LAST weekend’s worst defeat for nearly 32 years was a watershed moment for Wanderers.

Here, Craig Hall from Bromley Cross, a Bolton fan for 40 years, gives his perspective on that result


AH the Wanderers. For so, so long they were the reason for smiling and, possibly more likely, for frowning.

A bad result on a Saturday could lead to a weekend of depression or an overwhelming high. Family and friends would spend time with me or avoid me based on the score.

I first went to Burnden Park in 1976-ish. In those days it was with my dad and my fishing stool – a little something for me to stand on to help me see over the fence.

The games were few and far between then and it wasn’t until the 1985/86 season that they became a regular thing.

I went from 0 to 100 per cent in no time, and that was me – dedicated to BWFC.

The early years were mainly a struggle, but it didn’t seem to matter a great deal.

Yes, there were some dire times in the bottom division and on the way down to it, but expectations were low.

The Fourth Division saw a clearout of the dead wood and the club began a revival. Slowly, at first, and then it started to gain momentum.

Eventually, as all will know, that culminated in promotion to the Premier League and a move to The Reebok.

I think that pretty much is where it all started to go wrong for me.

I’m a traditionalist and I don’t much like change. That is not to say I didn’t understand the logical reasons for moving from Burnden Park, but the swanky new ground always feels a bit soulless.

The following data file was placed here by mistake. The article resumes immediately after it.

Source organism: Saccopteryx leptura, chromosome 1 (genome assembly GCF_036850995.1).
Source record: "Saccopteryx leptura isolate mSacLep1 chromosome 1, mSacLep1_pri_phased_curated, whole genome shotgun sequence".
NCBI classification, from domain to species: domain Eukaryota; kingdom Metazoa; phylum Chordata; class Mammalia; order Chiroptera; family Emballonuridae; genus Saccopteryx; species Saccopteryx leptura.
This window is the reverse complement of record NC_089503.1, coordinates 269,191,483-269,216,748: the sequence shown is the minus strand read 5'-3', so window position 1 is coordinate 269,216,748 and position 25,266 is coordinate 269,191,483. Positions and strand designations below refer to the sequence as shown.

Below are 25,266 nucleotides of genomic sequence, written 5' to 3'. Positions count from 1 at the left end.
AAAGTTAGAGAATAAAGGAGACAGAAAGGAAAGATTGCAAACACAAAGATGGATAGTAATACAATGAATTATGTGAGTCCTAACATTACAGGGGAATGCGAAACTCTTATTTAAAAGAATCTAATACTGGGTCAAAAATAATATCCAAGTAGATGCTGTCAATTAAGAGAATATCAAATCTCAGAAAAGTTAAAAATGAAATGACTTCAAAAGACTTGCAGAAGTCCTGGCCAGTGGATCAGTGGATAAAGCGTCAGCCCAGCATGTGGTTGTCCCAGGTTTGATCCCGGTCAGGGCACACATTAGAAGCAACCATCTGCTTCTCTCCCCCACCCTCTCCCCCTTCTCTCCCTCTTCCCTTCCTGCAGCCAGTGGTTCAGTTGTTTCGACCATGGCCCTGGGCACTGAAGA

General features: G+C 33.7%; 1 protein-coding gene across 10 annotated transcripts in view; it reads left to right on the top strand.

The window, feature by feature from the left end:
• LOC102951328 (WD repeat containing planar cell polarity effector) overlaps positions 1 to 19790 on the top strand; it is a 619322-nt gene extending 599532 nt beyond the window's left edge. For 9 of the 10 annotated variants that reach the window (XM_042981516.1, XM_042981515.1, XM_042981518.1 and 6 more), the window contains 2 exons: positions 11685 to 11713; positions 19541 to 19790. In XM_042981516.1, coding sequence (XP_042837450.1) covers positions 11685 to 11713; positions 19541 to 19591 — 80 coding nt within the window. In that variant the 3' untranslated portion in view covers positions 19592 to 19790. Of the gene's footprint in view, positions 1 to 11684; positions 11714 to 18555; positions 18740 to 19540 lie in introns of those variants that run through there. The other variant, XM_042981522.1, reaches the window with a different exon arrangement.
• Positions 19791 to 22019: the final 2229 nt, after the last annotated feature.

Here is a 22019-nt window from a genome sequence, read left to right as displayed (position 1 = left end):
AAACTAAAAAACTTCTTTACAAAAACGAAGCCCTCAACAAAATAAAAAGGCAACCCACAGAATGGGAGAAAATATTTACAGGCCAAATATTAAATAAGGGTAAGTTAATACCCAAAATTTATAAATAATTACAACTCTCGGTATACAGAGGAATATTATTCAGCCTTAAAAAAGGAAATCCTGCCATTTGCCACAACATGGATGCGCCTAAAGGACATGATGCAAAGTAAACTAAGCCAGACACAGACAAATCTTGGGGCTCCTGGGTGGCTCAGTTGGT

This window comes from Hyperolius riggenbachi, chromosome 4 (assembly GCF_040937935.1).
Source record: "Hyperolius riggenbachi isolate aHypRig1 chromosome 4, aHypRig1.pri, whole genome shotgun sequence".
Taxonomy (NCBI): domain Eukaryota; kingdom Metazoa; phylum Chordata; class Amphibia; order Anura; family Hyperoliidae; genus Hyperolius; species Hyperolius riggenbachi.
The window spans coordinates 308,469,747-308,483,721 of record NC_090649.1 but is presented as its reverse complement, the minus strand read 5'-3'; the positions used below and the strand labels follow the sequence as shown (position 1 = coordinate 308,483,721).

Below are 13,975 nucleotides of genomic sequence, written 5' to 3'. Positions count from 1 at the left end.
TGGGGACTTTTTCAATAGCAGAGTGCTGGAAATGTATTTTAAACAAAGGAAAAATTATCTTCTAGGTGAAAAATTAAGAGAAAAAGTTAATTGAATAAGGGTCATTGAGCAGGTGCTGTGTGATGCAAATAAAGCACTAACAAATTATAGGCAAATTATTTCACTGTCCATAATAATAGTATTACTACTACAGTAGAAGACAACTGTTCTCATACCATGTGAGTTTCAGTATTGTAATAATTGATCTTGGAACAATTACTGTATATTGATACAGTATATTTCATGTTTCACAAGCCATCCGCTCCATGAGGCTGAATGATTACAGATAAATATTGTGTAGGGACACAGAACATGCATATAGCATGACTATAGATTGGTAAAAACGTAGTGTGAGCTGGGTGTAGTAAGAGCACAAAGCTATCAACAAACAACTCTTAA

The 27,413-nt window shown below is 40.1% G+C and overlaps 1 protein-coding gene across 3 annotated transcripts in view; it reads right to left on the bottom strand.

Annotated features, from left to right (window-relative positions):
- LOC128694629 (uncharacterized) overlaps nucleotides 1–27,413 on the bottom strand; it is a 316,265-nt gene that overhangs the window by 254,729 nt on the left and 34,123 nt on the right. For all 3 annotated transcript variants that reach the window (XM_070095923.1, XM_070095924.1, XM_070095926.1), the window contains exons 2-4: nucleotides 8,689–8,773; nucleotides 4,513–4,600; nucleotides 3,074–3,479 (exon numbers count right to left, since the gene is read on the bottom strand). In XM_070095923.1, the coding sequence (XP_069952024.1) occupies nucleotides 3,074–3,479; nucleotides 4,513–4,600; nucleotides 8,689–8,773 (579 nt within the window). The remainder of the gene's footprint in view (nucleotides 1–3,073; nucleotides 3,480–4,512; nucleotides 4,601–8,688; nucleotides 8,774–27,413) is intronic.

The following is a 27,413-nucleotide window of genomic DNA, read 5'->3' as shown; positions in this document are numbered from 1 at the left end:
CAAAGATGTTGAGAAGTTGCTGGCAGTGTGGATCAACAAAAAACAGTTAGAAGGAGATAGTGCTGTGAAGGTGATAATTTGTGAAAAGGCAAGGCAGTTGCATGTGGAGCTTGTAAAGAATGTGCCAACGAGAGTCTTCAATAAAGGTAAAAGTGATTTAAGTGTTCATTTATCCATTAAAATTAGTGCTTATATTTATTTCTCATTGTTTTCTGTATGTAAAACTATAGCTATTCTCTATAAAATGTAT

We have never really found our voice there, and now after all these years I suspect anyone under 30 knows the words to hardly any songs – just a few repetitive chants to the accompaniment of a big bass drum.

The TV money has killed the game. When you see how much income the clubs take at the gate compared to other streams of income, they could pretty much let everyone in for free without it having a detrimental effect.

In fact the grounds would be full and the overall product better.

Clubs chase the dream. They spend what they don’t have to sign players who are represented by agents. All are lining their pockets and killing the game.

Monday night’s back page of The Bolton News was brought about by the worst defeat in 32 years – a 7-1 drubbing at the hands of Reading.

It had been coming and it set me off wondering about previous defeats that stay in my mind.

The 6-0 thrashing at home to Man United in the Premier League; 5-0 at Wembley against Stoke and the 2-0 play-off final defeat to Watford.

So where do they go from here? £163.8million debt – irrespective of who they owe the money to – £28m of that in the last 12 months.

Even if they can reverse the trend and show a small profit of say £2m it would take 80-odd years to clear the debt, and that assumes no interest.

The latest accounts just don’t feel right. I can’t help feeling we are setting ourselves up for administration and starting again.

It won’t be painless, but I reckon it might just beat 80 years of having nothing at all.